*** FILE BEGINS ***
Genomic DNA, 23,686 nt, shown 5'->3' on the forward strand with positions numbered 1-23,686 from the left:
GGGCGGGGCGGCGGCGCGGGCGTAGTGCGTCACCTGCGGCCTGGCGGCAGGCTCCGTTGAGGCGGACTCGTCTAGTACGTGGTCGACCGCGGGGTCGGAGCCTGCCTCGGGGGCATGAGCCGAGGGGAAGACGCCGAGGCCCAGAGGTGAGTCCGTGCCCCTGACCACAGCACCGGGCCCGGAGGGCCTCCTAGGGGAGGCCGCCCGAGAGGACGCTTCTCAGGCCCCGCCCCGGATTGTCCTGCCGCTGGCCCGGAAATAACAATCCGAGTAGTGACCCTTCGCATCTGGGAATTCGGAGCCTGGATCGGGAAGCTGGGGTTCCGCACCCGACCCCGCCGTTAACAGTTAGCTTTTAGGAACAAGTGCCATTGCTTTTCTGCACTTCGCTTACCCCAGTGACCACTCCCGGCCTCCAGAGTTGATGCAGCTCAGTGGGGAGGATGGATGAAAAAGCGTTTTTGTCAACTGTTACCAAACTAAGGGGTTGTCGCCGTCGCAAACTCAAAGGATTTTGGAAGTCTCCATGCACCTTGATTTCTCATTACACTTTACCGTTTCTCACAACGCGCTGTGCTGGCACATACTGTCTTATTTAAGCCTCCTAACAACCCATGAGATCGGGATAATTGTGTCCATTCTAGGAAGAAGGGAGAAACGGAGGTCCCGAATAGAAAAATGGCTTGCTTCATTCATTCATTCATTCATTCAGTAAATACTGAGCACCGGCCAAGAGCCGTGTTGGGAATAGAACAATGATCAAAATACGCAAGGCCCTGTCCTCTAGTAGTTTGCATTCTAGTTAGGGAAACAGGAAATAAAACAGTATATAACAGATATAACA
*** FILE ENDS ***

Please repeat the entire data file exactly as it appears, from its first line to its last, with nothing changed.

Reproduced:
Genomic DNA, 23,686 nt, shown 5'->3' on the forward strand with positions numbered 1-23,686 from the left:
GGGCGGGGCGGCGGCGCGGGCGTAGTGCGTCACCTGCGGCCTGGCGGCAGGCTCCGTTGAGGCGGACTCGTCTAGTACGTGGTCGACCGCGGGGTCGGAGCCTGCCTCGGGGGCATGAGCCGAGGGGAAGACGCCGAGGCCCAGAGGTGAGTCCGTGCCCCTGACCACAGCACCGGGCCCGGAGGGCCTCCTAGGGGAGGCCGCCCGAGAGGACGCTTCTCAGGCCCCGCCCCGGATTGTCCTGCCGCTGGCCCGGAAATAACAATCCGAGTAGTGACCCTTCGCATCTGGGAATTCGGAGCCTGGATCGGGAAGCTGGGGTTCCGCACCCGACCCCGCCGTTAACAGTTAGCTTTTAGGAACAAGTGCCATTGCTTTTCTGCACTTCGCTTACCCCAGTGACCACTCCCGGCCTCCAGAGTTGATGCAGCTCAGTGGGGAGGATGGATGAAAAAGCGTTTTTGTCAACTGTTACCAAACTAAGGGGTTGTCGCCGTCGCAAACTCAAAGGATTTTGGAAGTCTCCATGCACCTTGATTTCTCATTACACTTTACCGTTTCTCACAACGCGCTGTGCTGGCACATACTGTCTTATTTAAGCCTCCTAACAACCCATGAGATCGGGATAATTGTGTCCATTCTAGGAAGAAGGGAGAAACGGAGGTCCCGAATAGAAAAATGGCTTGCTTCATTCATTCATTCATTCATTCAGTAAATACTGAGCACCGGCCAAGAGCCGTGTTGGGAATAGAACAATGATCAAAATACGCAAGGCCCTGTCCTCTAGTAGTTTGCATTCTAGTTAGGGAAACAGGAAATAAAACAGTATATAACAGATATAACA